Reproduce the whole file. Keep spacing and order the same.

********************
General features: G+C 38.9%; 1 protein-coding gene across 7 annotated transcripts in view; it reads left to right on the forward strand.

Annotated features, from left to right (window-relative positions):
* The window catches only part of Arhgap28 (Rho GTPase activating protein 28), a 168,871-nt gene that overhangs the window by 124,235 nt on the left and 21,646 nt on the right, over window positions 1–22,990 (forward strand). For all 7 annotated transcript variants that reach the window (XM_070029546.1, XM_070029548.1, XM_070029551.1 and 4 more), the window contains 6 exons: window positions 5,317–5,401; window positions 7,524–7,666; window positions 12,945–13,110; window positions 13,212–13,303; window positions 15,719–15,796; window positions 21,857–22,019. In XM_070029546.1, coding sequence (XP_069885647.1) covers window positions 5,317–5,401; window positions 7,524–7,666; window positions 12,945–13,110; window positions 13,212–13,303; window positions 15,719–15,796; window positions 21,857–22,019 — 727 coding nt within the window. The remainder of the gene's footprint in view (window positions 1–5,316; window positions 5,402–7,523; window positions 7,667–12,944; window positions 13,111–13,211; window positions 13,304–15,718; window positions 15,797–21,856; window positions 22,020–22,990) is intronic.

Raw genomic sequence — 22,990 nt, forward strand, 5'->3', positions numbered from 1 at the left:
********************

General features: G+C 38.9%; 1 protein-coding gene across 7 annotated transcripts in view; it reads left to right on the forward strand.

Annotated features, from left to right (window-relative positions):
* The window catches only part of Arhgap28 (Rho GTPase activating protein 28), a 168,871-nt gene that overhangs the window by 124,235 nt on the left and 21,646 nt on the right, over window positions 1–22,990 (forward strand). For all 7 annotated transcript variants that reach the window (XM_070029546.1, XM_070029548.1, XM_070029551.1 and 4 more), the window contains 6 exons: window positions 5,317–5,401; window positions 7,524–7,666; window positions 12,945–13,110; window positions 13,212–13,303; window positions 15,719–15,796; window positions 21,857–22,019. In XM_070029546.1, coding sequence (XP_069885647.1) covers window positions 5,317–5,401; window positions 7,524–7,666; window positions 12,945–13,110; window positions 13,212–13,303; window positions 15,719–15,796; window positions 21,857–22,019 — 727 coding nt within the window. The remainder of the gene's footprint in view (window positions 1–5,316; window positions 5,402–7,523; window positions 7,667–12,944; window positions 13,111–13,211; window positions 13,304–15,718; window positions 15,797–21,856; window positions 22,020–22,990) is intronic.

Raw genomic sequence — 22,990 nt, forward strand, 5'->3', positions numbered from 1 at the left: